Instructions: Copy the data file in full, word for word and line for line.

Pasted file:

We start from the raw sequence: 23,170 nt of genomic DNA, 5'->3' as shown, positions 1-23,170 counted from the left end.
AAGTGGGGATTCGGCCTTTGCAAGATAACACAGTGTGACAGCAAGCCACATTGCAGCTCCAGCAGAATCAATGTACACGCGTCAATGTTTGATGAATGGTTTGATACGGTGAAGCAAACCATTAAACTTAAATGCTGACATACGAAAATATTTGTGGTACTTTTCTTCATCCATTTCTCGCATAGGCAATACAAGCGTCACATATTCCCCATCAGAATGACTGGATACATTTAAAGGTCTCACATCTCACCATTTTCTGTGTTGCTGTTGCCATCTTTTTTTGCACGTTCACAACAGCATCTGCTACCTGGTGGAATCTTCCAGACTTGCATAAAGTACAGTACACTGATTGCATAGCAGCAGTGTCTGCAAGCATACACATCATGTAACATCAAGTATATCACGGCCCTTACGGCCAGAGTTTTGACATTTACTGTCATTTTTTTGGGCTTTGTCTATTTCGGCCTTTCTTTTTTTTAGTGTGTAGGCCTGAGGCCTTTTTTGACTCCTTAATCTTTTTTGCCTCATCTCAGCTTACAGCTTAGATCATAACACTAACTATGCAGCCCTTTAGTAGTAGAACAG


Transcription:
We start from the raw sequence: 23,170 nt of genomic DNA, 5'->3' as shown, positions 1-23,170 counted from the left end.
AAGTGGGGATTCGGCCTTTGCAAGATAACACAGTGTGACAGCAAGCCACATTGCAGCTCCAGCAGAATCAATGTACACGCGTCAATGTTTGATGAATGGTTTGATACGGTGAAGCAAACCATTAAACTTAAATGCTGACATACGAAAATATTTGTGGTACTTTTCTTCATCCATTTCTCGCATAGGCAATACAAGCGTCACATATTCCCCATCAGAATGACTGGATACATTTAAAGGTCTCACATCTCACCATTTTCTGTGTTGCTGTTGCCATCTTTTTTTGCACGTTCACAACAGCATCTGCTACCTGGTGGAATCTTCCAGACTTGCATAAAGTACAGTACACTGATTGCATAGCAGCAGTGTCTGCAAGCATACACATCATGTAACATCAAGTATATCACGGCCCTTACGGCCAGAGTTTTGACATTTACTGTCATTTTTTTGGGCTTTGTCTATTTCGGCCTTTCTTTTTTTTAGTGTGTAGGCCTGAGGCCTTTTTTGACTCCTTAATCTTTTTTGCCTCATCTCAGCTTACAGCTTAGATCATAACACTAACTATGCAGCCCTTTAGTAGTAGAACAG